Can the United States Buy Better Advance Care Planning? Scott D. Halpern, MD, PhD, and Ezekiel J. Emanuel, MD, PhD


ince the early 1980s, the delivery of care near the end of life in the United States has changed dramatically—and improved— often without much notice. The rights of persons to refuse all types of medical interventions are well-established and no longer litigated. Pain is now the fifth vital sign. Specialized palliative care consultative services are available in most U.S. hospitals (1). Increasing numbers of persons in the United States die while receiving hospice care, including 60% of those who have died of cancer (2). And new initiatives are increasingly prompting clinicians and patients to engage in advance care planning, such as completing written advance directives. Yet, even with these changes, much has nonetheless stayed the same. Despite nearly 30 years of effort to get persons in the United States to complete advance directives, a recent trial of patients most likely to benefit from them—those with unequivocally terminal illnesses and limited life expectancies—showed that only half had completed one (3). Many persons in the United States still spend time in the last 6 months of life (and often die) in intensive care units (2). Too many patients in the last days of life receive aggressive treatments, including surgery (4), and too few have adequate symptom control. And more than 25% of Medicare dollars are still allocated to care for patients in their final year of life—a proportion that has not changed in decades (5). In light of this pernicious status quo, the call from the Institute of Medicine (IOM) Committee on Approaching Death for sweeping overhauls in the delivery of end-of-life care is greatly needed. However, whereas change is urgent, making the right changes—and motivating those changes with the right messages—may be even more essential. Physicians, hospitals, and health care systems have finite capacities to implement substantial changes in care and policy. And, as evidenced by the charges of death panels, euthanasia, rationing, and worse that derailed previous efforts to improve end-of-life care, the few political chips that might be played in this arena must be played wisely. Consequently, one of the Committee's central recommendations, to reimburse physicians for engaging patients in advance care planning, merits careful consideration. Although this recommendation has some bipartisan support, including the Personalize Your Care Act of 2013 (6), it poses at least 4 potential concerns.

See also: Related articles . . . . . . . . . . . . . . . 175, 226, 228, 230 Celebrating the ACP Centennial: From the Annals Archive . . . . . . . . . . . . . . . . . . . . . . . . . . . . . . . . . . 232 This article was published online first at on 9 December 2014. 224 © 2015 American College of Physicians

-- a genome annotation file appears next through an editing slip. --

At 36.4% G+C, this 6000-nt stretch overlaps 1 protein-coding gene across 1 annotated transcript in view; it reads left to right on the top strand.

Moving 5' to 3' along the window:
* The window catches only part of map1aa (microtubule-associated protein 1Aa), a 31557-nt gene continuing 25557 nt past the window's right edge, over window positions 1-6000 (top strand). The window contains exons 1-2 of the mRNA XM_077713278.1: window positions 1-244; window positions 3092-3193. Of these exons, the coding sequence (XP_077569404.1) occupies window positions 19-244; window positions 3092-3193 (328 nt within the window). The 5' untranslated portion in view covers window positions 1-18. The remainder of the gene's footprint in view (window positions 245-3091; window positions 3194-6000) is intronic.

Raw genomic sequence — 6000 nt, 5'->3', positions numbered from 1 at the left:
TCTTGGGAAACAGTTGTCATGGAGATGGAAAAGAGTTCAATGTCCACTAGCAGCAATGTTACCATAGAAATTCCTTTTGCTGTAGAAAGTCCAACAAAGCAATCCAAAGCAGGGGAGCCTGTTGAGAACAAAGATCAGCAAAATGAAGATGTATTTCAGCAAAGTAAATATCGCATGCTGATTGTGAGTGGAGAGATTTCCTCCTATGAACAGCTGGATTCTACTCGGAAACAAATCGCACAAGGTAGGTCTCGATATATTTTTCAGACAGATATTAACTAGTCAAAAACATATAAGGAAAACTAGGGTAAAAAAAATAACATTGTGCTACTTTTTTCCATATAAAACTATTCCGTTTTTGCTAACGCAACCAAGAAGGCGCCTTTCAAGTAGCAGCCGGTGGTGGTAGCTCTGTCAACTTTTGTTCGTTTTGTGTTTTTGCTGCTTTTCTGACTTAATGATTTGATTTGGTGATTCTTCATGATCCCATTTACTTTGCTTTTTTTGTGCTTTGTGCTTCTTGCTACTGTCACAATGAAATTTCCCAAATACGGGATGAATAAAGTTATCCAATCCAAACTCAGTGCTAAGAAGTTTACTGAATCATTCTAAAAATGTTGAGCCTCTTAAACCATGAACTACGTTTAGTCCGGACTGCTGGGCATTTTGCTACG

First, motivating advance care planning with physician-directed incentives may be putting the cart before the horse. Despite tremendous face validity to the concept, almost nothing is known about how best to engender discussions of true goals, the types of potential future health states that patients should contemplate, or how patients should document their treatment preferences if they entered such health states. Without first determining what specific elements of conversations and written directives best promote the interests of patients and their family members, there is little reason to expect that nonspecific incentives to “have a discussion” or “complete a form” will do much good. Second, there may be nothing harder in medical care—cognitively, technically, or emotionally—than talking to patients, especially younger ones, about dying and advance care planning. Bringing up the topic, guiding the conversation to stay focused on the issues and clinical options, and ultimately reaching decisions are not skills that most clinicians have naturally. Rather, they require training, cultivation, and practice. If the major barrier to engaging patients about end-oflife care is physicians' perceived lack of capacity to engage in these conversations, money is unlikely to be the right catalyst. Several programs are already available to train clinicians— both physicians and nurses—to initiate and lead these discussions (7, 8). It would be wise to invest in optimizing and disseminating such training before incentivizing low-quality discussions by unskilled providers. Third, various modifications of systems may facilitate end-of-life discussions without using incentives. For example, an oncology group in southeastern Pennsylvania has a reminder built into their electronic health record to prompt physicians to have and document end-of-life discussions with patients who develop metastatic solid cancer or have a low performance status. Anecdotally, this and other system interventions have been associated with increased hospice referral and length of stay. Further, although it is premature to specifically reimburse physicians for time spent in advance care planning, the time to change physician reimbursement more generally has long passed. Physician payments should be geared more toward time spent thinking about and interacting with patients and families than doing things to them. A model for such reimbursement is already well-established: Critical care physicians have long been paid on the basis of the number of minutes that they devote each day to meeting patients' critical care needs. Such reimbursement does not specifically incentivize palliative care provision or end-of-life conversations. But by reimbursing conversations about goals of care on a level playing field with the titration of